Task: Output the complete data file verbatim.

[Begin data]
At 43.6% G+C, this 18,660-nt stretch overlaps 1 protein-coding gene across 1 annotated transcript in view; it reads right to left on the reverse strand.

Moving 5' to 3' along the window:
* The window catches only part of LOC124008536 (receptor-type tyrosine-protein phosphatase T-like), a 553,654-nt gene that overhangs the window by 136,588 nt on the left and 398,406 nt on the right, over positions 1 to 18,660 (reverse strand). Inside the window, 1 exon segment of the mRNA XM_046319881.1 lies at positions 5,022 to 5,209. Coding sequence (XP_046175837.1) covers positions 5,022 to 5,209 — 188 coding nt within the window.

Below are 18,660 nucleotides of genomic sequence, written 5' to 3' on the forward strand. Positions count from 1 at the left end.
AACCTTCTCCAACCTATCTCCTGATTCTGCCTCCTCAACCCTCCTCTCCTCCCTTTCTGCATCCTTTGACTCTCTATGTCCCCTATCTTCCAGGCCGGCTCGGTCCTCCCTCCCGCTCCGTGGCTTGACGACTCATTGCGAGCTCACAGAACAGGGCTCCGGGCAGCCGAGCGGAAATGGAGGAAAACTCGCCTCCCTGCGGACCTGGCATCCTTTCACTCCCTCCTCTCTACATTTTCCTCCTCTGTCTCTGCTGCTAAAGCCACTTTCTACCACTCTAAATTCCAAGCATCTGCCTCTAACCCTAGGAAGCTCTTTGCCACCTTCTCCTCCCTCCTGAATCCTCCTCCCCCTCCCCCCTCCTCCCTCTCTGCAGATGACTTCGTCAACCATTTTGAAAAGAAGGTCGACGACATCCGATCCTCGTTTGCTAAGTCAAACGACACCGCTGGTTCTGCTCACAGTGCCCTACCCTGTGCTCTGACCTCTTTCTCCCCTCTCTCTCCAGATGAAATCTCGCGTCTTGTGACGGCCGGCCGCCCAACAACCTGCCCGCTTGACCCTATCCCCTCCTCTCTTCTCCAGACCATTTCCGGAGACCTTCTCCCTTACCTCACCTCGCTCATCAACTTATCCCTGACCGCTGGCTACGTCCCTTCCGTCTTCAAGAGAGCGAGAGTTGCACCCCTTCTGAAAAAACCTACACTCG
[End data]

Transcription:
At 43.6% G+C, this 18,660-nt stretch overlaps 1 protein-coding gene across 1 annotated transcript in view; it reads right to left on the reverse strand.

Moving 5' to 3' along the window:
* The window catches only part of LOC124008536 (receptor-type tyrosine-protein phosphatase T-like), a 553,654-nt gene that overhangs the window by 136,588 nt on the left and 398,406 nt on the right, over positions 1 to 18,660 (reverse strand). Inside the window, 1 exon segment of the mRNA XM_046319881.1 lies at positions 5,022 to 5,209. Coding sequence (XP_046175837.1) covers positions 5,022 to 5,209 — 188 coding nt within the window.

Below are 18,660 nucleotides of genomic sequence, written 5' to 3' on the forward strand. Positions count from 1 at the left end.
AACCTTCTCCAACCTATCTCCTGATTCTGCCTCCTCAACCCTCCTCTCCTCCCTTTCTGCATCCTTTGACTCTCTATGTCCCCTATCTTCCAGGCCGGCTCGGTCCTCCCTCCCGCTCCGTGGCTTGACGACTCATTGCGAGCTCACAGAACAGGGCTCCGGGCAGCCGAGCGGAAATGGAGGAAAACTCGCCTCCCTGCGGACCTGGCATCCTTTCACTCCCTCCTCTCTACATTTTCCTCCTCTGTCTCTGCTGCTAAAGCCACTTTCTACCACTCTAAATTCCAAGCATCTGCCTCTAACCCTAGGAAGCTCTTTGCCACCTTCTCCTCCCTCCTGAATCCTCCTCCCCCTCCCCCCTCCTCCCTCTCTGCAGATGACTTCGTCAACCATTTTGAAAAGAAGGTCGACGACATCCGATCCTCGTTTGCTAAGTCAAACGACACCGCTGGTTCTGCTCACAGTGCCCTACCCTGTGCTCTGACCTCTTTCTCCCCTCTCTCTCCAGATGAAATCTCGCGTCTTGTGACGGCCGGCCGCCCAACAACCTGCCCGCTTGACCCTATCCCCTCCTCTCTTCTCCAGACCATTTCCGGAGACCTTCTCCCTTACCTCACCTCGCTCATCAACTTATCCCTGACCGCTGGCTACGTCCCTTCCGTCTTCAAGAGAGCGAGAGTTGCACCCCTTCTGAAAAAACCTACACTCG